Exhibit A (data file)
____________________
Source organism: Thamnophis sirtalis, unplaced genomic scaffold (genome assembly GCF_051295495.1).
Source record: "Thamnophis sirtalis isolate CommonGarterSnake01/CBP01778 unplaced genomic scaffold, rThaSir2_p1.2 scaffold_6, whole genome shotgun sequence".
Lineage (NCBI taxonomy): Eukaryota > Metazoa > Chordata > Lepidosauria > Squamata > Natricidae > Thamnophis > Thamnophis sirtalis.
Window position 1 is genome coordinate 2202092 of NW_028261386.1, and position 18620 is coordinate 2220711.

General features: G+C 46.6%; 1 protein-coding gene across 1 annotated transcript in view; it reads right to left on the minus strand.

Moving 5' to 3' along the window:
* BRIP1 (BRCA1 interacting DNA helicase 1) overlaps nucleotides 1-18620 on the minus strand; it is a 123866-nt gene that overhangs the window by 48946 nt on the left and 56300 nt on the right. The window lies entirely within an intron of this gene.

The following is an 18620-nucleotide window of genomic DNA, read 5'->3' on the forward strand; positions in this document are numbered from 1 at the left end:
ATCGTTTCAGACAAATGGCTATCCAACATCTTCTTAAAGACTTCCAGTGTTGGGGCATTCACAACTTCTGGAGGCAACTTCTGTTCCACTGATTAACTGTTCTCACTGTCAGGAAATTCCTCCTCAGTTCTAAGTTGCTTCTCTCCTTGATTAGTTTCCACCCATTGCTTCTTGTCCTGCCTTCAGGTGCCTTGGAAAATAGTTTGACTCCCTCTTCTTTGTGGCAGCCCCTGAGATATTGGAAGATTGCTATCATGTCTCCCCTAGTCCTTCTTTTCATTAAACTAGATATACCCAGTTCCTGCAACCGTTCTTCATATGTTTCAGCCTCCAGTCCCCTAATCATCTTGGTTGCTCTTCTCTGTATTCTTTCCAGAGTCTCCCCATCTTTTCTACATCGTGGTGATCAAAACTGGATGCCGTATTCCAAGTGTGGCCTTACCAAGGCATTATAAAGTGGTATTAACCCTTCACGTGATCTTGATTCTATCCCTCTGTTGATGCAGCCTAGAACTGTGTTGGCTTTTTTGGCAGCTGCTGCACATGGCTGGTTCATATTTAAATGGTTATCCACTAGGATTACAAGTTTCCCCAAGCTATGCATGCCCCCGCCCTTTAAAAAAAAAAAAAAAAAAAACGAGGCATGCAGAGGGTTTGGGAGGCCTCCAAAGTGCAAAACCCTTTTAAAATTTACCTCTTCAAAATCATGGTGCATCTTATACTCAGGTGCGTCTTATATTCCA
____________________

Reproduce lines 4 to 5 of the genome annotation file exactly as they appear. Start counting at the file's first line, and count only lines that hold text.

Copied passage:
Window position 1 is genome coordinate 2202092 of NW_028261386.1, and position 18620 is coordinate 2220711.

General features: G+C 46.6%; 1 protein-coding gene across 1 annotated transcript in view; it reads right to left on the minus strand.